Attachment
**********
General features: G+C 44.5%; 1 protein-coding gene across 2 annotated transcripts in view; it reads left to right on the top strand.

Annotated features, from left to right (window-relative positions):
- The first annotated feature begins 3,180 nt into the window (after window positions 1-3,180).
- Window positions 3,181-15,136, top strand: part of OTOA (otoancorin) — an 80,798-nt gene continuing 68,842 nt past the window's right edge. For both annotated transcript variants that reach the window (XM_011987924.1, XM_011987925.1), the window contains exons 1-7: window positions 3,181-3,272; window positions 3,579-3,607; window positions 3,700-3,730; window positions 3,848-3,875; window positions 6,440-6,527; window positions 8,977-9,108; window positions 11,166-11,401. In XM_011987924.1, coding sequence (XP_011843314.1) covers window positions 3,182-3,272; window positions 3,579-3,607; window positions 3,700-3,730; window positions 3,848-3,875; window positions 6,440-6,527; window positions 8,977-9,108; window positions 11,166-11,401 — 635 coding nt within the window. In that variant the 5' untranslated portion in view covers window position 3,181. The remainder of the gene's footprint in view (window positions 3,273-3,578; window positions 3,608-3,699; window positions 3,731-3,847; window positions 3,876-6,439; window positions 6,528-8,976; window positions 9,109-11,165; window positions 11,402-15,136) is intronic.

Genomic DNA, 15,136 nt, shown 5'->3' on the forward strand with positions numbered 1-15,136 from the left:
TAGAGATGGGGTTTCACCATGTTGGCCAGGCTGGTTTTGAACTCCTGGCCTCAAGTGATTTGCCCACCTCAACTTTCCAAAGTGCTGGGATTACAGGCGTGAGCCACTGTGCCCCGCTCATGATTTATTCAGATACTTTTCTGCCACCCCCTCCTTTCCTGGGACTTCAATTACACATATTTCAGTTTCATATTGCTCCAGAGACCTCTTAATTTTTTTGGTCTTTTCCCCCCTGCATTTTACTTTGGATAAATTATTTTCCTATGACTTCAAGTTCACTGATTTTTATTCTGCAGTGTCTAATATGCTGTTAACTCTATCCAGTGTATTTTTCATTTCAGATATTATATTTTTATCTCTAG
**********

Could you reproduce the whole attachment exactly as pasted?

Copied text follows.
General features: G+C 44.5%; 1 protein-coding gene across 2 annotated transcripts in view; it reads left to right on the top strand.

Annotated features, from left to right (window-relative positions):
- The first annotated feature begins 3,180 nt into the window (after window positions 1-3,180).
- Window positions 3,181-15,136, top strand: part of OTOA (otoancorin) — an 80,798-nt gene continuing 68,842 nt past the window's right edge. For both annotated transcript variants that reach the window (XM_011987924.1, XM_011987925.1), the window contains exons 1-7: window positions 3,181-3,272; window positions 3,579-3,607; window positions 3,700-3,730; window positions 3,848-3,875; window positions 6,440-6,527; window positions 8,977-9,108; window positions 11,166-11,401. In XM_011987924.1, coding sequence (XP_011843314.1) covers window positions 3,182-3,272; window positions 3,579-3,607; window positions 3,700-3,730; window positions 3,848-3,875; window positions 6,440-6,527; window positions 8,977-9,108; window positions 11,166-11,401 — 635 coding nt within the window. In that variant the 5' untranslated portion in view covers window position 3,181. The remainder of the gene's footprint in view (window positions 3,273-3,578; window positions 3,608-3,699; window positions 3,731-3,847; window positions 3,876-6,439; window positions 6,528-8,976; window positions 9,109-11,165; window positions 11,402-15,136) is intronic.

Genomic DNA, 15,136 nt, shown 5'->3' on the forward strand with positions numbered 1-15,136 from the left:
TAGAGATGGGGTTTCACCATGTTGGCCAGGCTGGTTTTGAACTCCTGGCCTCAAGTGATTTGCCCACCTCAACTTTCCAAAGTGCTGGGATTACAGGCGTGAGCCACTGTGCCCCGCTCATGATTTATTCAGATACTTTTCTGCCACCCCCTCCTTTCCTGGGACTTCAATTACACATATTTCAGTTTCATATTGCTCCAGAGACCTCTTAATTTTTTTGGTCTTTTCCCCCCTGCATTTTACTTTGGATAAATTATTTTCCTATGACTTCAAGTTCACTGATTTTTATTCTGCAGTGTCTAATATGCTGTTAACTCTATCCAGTGTATTTTTCATTTCAGATATTATATTTTTATCTCTAG